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Terrorism in Pakistan, a gift of proxy wars: myth and reality

By Adnan Yousaf

It is believed that terrorism in Pakistan dates back to the cold war era when Pakistan chose to be an ally of western bloc against the Soviet bloc which were representing two completely different philosophies concerning class relations, individualism, governance, and the nature of power. This ideological confrontation directly shaped and characterized the forms that terrorism would take during the Cold War.

Before tracing out the roots of terrorism in Pakistan in the cold war era, it would be worthwhile to briefly review the macro dynamics of terrorism in Pakistan and the internal and external factors that are responsible for the evolution of terrorism in the country in its present shape.

When Pakistan got independence from British in 1947, it had diverse population in terms of ethnicity and religious sects. The major ethnic groups included Bengali, Punjabi, Sindhi, Baluchi, and Pathan while the religious sects comprised Shias and Sunnis, further subdivided into many groups based on their theological differences. This diversity later on resulted into the secession of East Pakistan in 1971, and the insurgency in Baluchistan during 1970-1974.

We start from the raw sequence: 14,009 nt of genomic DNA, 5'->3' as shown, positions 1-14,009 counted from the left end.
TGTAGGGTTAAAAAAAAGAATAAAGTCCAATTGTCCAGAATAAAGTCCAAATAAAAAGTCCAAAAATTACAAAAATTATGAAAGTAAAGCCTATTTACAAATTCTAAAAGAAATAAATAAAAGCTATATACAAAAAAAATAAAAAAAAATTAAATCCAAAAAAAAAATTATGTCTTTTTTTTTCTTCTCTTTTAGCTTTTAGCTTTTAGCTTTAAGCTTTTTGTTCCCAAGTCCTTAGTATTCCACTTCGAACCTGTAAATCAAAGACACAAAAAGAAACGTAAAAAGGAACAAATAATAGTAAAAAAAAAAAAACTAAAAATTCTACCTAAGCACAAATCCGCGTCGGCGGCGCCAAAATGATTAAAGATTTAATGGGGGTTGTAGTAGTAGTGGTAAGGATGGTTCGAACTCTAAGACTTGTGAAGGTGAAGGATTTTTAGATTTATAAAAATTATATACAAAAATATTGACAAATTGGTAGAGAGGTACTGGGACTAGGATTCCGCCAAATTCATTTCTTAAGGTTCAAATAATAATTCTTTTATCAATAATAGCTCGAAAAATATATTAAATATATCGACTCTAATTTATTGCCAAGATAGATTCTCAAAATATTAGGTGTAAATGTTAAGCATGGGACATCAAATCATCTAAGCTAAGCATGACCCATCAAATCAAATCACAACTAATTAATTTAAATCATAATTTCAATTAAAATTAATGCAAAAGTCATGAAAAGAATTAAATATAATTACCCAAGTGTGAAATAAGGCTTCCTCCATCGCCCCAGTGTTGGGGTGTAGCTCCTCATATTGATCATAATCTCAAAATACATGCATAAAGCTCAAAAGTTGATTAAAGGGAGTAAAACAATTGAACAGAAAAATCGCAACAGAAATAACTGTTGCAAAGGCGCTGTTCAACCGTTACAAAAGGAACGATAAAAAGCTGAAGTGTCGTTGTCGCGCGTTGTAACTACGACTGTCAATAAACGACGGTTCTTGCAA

The beginning of terrorism in Pakistan dates back to 1979 when General Zia-ul-Haque came to power after toppling Zulfiqar Ali Bhutto, the then elected Prime Minister of Pakistan. General Zia executed Bhutto in 1979 which led to the formation of a militant faction Al-Zulfikar. This group committed many terroristic acts while struggling for the revival of Bhutto’s founded Pakistan Peoples Party (PPP) in Sindh. Zia fearing the renaissance of PPP and in order to break Bhutto’s influence in Sindh helped form Muhajir Qaumi Movement (MQM). The alliance of Zia and MQM strengthened this language-based party MQM and hence stood largely responsible for 90% of terrorism in Karachi and Hyderabad.

The second factor responsible for the evolution of terrorism in Pakistan is a combination of both internal and external since it has a direct link with the 1979 Iranian Revolution which established its influence in the Shia community of Pakistan. As a result Shias demanded exemption from the Zakat & Usher Ordinance and enforcement of Shia jurisprudence in their personal matters. General Zia, as a counter-step helped Sipah-e-Sahaba Pakistan (SSP), an anti-Shia Deobandi religious organization. The SSP, getting funds from both Iraq and Saudi Arabia, was further supported by the Iraq-Iran war of 1980’s, as the parties to the war made Pakistan a proxy theater. The SSP, later on, gave birth to further militant groups, including Lashkar-e-Jhangvi (LeJ). Studies show that almost 30% of terrorism in Pakistan is traced back to the SSP or its subgroups, and the Shia groups like Sipah-e-Muhammad (SMP). Therefore, language and sectarian motivations explain about 70% of terrorism in Pakistan.